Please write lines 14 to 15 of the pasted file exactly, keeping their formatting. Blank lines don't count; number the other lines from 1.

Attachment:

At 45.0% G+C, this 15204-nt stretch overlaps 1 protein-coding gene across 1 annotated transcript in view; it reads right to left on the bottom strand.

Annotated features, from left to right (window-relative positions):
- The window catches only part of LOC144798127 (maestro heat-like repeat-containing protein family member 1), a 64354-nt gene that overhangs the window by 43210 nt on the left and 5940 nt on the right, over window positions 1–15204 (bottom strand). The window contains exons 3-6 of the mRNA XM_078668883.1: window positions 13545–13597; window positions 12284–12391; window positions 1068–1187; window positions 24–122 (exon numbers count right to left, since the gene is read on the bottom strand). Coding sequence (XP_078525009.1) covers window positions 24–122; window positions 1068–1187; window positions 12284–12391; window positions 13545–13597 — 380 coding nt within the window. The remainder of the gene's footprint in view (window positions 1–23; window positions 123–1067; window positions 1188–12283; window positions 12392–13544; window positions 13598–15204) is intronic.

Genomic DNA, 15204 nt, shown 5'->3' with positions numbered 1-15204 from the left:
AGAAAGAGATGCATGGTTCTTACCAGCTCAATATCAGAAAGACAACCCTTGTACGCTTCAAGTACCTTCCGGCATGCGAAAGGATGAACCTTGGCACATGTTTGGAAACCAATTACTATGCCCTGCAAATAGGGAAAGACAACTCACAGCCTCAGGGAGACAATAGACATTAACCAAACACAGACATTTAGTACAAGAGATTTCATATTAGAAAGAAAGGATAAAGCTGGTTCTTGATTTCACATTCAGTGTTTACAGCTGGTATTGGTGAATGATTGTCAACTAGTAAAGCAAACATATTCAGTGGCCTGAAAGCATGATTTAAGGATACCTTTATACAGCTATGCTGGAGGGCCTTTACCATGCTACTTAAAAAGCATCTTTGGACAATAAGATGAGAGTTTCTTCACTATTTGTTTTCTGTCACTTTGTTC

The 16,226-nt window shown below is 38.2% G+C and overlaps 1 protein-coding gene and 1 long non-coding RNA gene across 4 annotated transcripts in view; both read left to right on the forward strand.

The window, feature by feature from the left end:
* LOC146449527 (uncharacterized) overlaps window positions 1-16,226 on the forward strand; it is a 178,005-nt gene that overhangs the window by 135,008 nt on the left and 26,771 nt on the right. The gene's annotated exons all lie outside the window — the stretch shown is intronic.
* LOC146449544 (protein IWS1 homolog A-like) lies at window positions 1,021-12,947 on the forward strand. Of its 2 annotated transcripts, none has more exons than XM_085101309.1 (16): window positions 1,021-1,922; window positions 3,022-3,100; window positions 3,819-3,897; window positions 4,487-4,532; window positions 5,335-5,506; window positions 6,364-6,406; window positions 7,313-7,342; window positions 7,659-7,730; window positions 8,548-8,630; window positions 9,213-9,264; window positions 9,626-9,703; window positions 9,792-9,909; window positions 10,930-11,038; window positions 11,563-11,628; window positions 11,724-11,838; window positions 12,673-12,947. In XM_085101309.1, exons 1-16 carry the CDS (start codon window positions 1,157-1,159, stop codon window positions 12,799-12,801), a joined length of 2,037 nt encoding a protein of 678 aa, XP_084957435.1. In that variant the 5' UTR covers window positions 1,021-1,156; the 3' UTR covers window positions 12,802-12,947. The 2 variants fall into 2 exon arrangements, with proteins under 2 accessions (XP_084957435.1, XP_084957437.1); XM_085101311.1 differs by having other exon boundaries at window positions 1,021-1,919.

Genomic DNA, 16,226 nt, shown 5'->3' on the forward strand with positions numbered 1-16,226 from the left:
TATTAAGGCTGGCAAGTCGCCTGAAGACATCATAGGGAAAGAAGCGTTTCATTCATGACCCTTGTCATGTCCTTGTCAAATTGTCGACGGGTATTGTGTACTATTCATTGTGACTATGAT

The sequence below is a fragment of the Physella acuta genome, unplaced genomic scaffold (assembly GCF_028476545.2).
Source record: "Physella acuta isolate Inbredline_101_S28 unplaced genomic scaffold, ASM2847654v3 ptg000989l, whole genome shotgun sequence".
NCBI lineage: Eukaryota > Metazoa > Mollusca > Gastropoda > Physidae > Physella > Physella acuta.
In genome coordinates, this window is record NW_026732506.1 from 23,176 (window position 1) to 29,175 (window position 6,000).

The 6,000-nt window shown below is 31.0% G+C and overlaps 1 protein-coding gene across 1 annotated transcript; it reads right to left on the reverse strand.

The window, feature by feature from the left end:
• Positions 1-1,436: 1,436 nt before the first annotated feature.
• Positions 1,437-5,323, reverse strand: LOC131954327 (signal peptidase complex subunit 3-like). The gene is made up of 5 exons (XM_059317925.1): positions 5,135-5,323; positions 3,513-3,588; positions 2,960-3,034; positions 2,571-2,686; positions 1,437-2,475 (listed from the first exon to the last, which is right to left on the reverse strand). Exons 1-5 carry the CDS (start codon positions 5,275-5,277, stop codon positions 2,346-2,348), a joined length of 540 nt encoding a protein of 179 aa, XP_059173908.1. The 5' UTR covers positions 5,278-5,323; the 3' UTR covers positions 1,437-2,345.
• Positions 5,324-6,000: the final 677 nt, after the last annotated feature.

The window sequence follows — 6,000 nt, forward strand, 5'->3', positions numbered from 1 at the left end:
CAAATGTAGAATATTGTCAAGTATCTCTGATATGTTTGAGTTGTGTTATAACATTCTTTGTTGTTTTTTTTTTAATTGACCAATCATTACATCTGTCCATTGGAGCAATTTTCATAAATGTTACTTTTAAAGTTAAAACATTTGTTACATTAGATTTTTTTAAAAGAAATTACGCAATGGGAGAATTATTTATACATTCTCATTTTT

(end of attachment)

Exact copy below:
NCBI lineage: Eukaryota > Metazoa > Mollusca > Gastropoda > Physidae > Physella > Physella acuta.
In genome coordinates, this window is record NW_026732506.1 from 23,176 (window position 1) to 29,175 (window position 6,000).